How does an earthquake really impact the earth? I have had the opportunity to learn about the way an earthquake impacts the earth and the details that make up an earthquake in the past 4 weeks. An earthquake is a sudden movement of the earth's crust caused by the release of stress accumulated along geologic faults or by volcanic activity. In an earthquake stress gradually builds up with the shift of plates. In an earthquake there are three different kinds of waves: P-waves, S-waves, and L-waves. The "P" in P-waves stands for primary. Primary waves are the first to arrive in an earthquake. The "S" in S-waves stands for Secondary. These waves arrive second, hints the name. And the last waves to arrive are the L-waves. .
There are three different kinds of boundaries in earthquakes: Transform fault, Subduction boundary, and Divergent boundary. The most well know transform fault is that of the San Andreas Fault. A transform fault is complicated by different types of movement. Subduction boundaries are boundaries where one plate slides under another. The subduction boundaries are usually were the strongest earthquakes occur. The Divergent boundaries are where two plate move away from each other. This boundary forms rifts or ridges.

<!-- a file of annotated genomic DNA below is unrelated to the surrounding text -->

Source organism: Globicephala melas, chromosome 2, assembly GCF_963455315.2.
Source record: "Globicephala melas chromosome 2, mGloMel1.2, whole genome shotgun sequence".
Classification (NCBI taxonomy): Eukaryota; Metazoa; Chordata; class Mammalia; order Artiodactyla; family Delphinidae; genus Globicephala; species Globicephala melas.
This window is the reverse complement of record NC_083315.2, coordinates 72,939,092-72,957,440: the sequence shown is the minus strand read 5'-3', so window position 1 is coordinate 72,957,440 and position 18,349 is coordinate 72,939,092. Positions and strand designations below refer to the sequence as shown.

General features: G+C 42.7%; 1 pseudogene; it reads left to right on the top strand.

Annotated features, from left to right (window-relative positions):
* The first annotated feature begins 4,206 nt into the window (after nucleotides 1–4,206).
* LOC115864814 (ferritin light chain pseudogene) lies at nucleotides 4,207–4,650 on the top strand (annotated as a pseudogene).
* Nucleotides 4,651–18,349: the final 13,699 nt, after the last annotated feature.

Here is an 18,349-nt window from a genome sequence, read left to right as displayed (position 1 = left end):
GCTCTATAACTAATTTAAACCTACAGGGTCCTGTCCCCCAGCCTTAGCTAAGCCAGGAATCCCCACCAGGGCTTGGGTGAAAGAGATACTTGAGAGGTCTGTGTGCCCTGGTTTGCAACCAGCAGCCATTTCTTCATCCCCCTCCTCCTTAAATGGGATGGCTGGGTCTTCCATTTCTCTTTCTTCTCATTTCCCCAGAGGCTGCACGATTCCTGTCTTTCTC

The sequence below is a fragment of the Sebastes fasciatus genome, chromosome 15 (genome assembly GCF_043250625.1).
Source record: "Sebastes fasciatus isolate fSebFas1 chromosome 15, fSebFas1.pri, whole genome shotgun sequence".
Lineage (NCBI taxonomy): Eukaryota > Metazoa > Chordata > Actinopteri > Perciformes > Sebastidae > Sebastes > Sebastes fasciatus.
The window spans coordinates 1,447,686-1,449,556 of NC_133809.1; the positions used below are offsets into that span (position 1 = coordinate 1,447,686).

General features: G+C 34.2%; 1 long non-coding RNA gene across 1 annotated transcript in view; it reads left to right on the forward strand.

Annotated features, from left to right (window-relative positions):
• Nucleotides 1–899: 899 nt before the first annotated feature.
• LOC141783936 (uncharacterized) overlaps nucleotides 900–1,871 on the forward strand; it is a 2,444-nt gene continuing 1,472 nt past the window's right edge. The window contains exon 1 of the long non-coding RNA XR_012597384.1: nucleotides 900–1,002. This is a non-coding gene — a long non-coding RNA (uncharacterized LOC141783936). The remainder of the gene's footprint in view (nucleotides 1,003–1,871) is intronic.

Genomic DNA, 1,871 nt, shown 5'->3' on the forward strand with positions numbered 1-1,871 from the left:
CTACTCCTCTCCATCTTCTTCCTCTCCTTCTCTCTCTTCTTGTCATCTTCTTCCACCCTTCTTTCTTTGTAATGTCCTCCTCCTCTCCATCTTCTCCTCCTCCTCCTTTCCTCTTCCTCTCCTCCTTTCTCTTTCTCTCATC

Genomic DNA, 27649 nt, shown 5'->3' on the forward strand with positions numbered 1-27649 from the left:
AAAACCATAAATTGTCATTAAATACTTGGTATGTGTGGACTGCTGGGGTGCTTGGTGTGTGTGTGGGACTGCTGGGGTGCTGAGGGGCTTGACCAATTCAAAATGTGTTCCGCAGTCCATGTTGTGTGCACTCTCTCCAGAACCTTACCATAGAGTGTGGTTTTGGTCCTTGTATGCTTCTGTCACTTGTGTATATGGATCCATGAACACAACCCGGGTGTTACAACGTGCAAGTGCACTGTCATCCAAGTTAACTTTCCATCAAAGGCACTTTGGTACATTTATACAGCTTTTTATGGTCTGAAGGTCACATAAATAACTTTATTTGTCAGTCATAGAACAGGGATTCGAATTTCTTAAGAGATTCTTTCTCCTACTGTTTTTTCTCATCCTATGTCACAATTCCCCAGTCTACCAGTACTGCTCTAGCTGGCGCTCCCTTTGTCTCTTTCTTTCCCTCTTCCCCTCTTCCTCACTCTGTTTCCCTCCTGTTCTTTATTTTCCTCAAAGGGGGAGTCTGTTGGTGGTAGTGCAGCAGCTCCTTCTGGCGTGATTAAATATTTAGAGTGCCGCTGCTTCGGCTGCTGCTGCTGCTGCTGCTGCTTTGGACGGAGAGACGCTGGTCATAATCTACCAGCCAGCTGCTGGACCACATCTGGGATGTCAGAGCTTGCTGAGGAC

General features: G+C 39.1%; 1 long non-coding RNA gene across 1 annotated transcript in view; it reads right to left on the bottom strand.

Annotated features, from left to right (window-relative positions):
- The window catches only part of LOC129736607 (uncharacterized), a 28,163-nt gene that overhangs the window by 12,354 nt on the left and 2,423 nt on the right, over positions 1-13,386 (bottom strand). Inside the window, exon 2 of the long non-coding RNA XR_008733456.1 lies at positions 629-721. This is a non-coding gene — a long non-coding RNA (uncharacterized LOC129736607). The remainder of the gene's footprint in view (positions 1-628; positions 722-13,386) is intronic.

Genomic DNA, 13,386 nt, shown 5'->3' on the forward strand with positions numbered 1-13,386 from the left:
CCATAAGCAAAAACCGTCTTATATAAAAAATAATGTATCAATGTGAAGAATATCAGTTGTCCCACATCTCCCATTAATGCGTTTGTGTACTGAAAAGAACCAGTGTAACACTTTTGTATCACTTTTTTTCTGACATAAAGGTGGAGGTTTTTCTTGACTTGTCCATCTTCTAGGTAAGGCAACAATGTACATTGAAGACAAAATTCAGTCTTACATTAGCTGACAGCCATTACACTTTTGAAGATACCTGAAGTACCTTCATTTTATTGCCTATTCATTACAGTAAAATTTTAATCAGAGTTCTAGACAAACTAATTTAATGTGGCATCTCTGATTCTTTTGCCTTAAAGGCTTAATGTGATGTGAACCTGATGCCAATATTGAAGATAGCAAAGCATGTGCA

Major earthquake zones are located in many parts of the earth. The Ring of Fire is located around the Pacific Ocean off the west coast of the United States of America and it is a subduction type fault. The Mid-Atlantic ridge is a divergent type fault and is located under water near Iceland. There are also many underwater earthquakes and volcanoes that happen here. Eurasian Mountain Belt is located in Europe and Asia and is a convergent type fault. .
We had to opportunity to watch a video on the different places that earthquakes have hit including California and Japan. One of the earthquakes that I enjoyed hearing about was the one in San Francisco California in 1974. This earthquake had a magnitude of 7.